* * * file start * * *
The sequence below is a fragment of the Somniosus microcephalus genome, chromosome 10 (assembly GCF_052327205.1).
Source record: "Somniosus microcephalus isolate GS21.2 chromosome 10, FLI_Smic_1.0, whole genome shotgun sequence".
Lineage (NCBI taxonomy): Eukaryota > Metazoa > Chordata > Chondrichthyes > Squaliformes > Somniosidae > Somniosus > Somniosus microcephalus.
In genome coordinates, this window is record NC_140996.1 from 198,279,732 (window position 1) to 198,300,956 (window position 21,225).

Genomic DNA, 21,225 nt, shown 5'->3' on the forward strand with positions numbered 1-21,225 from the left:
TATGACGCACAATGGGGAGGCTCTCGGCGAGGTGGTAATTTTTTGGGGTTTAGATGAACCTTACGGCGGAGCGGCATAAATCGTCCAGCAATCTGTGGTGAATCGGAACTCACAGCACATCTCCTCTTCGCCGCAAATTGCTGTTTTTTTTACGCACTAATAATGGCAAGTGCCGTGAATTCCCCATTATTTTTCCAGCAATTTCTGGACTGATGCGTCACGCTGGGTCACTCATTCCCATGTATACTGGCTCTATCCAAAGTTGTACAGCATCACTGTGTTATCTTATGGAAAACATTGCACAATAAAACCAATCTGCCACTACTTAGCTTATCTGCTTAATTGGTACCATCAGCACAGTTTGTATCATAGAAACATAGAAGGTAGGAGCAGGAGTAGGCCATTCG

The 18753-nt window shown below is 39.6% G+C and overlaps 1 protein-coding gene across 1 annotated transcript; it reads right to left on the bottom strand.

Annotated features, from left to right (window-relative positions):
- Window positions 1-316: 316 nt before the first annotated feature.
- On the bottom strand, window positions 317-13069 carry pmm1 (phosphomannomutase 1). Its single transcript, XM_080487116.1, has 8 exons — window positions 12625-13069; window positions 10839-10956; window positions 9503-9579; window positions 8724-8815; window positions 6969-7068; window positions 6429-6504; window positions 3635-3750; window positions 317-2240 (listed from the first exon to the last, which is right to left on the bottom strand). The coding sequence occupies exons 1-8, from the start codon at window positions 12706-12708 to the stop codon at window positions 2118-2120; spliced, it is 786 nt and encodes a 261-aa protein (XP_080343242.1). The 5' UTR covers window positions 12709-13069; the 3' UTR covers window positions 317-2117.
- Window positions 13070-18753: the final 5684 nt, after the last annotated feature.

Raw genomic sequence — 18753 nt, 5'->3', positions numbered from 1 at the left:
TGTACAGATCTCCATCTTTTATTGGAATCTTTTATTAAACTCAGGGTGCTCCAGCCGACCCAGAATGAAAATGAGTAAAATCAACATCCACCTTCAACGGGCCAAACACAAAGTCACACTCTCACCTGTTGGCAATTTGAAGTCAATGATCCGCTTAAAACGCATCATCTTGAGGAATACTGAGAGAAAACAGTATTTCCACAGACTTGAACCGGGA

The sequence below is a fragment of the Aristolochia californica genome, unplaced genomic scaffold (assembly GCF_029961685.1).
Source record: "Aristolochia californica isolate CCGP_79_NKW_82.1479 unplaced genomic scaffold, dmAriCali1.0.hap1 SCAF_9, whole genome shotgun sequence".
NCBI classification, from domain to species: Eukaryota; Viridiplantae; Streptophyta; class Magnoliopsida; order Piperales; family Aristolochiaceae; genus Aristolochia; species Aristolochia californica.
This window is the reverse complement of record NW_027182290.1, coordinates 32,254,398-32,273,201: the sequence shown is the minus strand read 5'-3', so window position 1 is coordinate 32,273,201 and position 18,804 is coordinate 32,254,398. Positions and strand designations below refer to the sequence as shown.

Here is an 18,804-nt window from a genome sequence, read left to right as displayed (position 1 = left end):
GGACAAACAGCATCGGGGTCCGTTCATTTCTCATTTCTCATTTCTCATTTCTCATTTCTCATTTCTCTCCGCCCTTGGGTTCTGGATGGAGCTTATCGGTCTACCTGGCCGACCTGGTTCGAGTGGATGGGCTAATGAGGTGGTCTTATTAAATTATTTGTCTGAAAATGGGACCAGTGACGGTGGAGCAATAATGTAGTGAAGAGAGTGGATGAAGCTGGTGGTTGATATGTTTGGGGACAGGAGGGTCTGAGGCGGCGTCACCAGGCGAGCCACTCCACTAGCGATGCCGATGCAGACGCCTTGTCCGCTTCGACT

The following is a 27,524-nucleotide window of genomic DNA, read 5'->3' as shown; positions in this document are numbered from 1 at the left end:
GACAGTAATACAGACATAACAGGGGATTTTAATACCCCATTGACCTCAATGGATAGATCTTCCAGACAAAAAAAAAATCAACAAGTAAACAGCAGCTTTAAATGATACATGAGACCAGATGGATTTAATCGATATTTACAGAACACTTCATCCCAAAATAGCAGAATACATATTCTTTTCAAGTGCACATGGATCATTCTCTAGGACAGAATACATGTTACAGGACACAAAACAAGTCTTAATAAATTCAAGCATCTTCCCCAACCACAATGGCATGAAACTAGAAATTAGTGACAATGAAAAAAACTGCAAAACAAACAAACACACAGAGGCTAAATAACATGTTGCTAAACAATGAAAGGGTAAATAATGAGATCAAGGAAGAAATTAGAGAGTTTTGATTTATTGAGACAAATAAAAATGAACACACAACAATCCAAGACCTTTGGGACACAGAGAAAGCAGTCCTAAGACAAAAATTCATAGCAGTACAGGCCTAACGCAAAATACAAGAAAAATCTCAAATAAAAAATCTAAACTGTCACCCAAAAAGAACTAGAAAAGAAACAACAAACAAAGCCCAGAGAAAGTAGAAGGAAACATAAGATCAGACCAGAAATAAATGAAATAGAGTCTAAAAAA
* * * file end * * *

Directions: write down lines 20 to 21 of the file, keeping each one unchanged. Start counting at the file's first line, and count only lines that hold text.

The following is a 27,524-nucleotide window of genomic DNA, read 5'->3' as shown; positions in this document are numbered from 1 at the left end:
GACAGTAATACAGACATAACAGGGGATTTTAATACCCCATTGACCTCAATGGATAGATCTTCCAGACAAAAAAAAAATCAACAAGTAAACAGCAGCTTTAAATGATACATGAGACCAGATGGATTTAATCGATATTTACAGAACACTTCATCCCAAAATAGCAGAATACATATTCTTTTCAAGTGCACATGGATCATTCTCTAGGACAGAATACATGTTACAGGACACAAAACAAGTCTTAATAAATTCAAGCATCTTCCCCAACCACAATGGCATGAAACTAGAAATTAGTGACAATGAAAAAAACTGCAAAACAAACAAACACACAGAGGCTAAATAACATGTTGCTAAACAATGAAAGGGTAAATAATGAGATCAAGGAAGAAATTAGAGAGTTTTGATTTATTGAGACAAATAAAAATGAACACACAACAATCCAAGACCTTTGGGACACAGAGAAAGCAGTCCTAAGACAAAAATTCATAGCAGTACAGGCCTAACGCAAAATACAAGAAAAATCTCAAATAAAAAATCTAAACTGTCACCCAAAAAGAACTAGAAAAGAAACAACAAACAAAGCCCAGAGAAAGTAGAAGGAAACATAAGATCAGACCAGAAATAAATGAAATAGAGTCTAAAAAA